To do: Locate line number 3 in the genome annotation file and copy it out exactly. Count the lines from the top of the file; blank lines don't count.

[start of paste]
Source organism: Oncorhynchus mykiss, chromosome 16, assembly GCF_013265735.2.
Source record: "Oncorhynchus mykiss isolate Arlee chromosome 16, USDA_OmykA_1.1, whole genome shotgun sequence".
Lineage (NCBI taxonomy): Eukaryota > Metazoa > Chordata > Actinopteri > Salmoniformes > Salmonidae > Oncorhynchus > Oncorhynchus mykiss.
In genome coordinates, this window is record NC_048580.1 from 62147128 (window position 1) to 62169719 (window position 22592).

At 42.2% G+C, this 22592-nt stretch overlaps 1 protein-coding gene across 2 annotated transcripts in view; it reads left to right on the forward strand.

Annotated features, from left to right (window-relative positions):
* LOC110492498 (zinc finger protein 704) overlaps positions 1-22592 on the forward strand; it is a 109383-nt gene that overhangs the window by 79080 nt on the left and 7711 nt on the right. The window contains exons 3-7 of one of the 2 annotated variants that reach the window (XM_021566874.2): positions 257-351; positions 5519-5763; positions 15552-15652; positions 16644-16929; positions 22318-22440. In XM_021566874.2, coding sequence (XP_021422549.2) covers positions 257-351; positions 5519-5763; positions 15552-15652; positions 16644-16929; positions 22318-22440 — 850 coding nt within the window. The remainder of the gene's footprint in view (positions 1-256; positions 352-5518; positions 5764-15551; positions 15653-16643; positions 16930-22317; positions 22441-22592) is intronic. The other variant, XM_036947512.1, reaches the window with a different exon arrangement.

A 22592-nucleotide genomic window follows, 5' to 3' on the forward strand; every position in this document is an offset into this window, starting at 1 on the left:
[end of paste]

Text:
Lineage (NCBI taxonomy): Eukaryota > Metazoa > Chordata > Actinopteri > Salmoniformes > Salmonidae > Oncorhynchus > Oncorhynchus mykiss.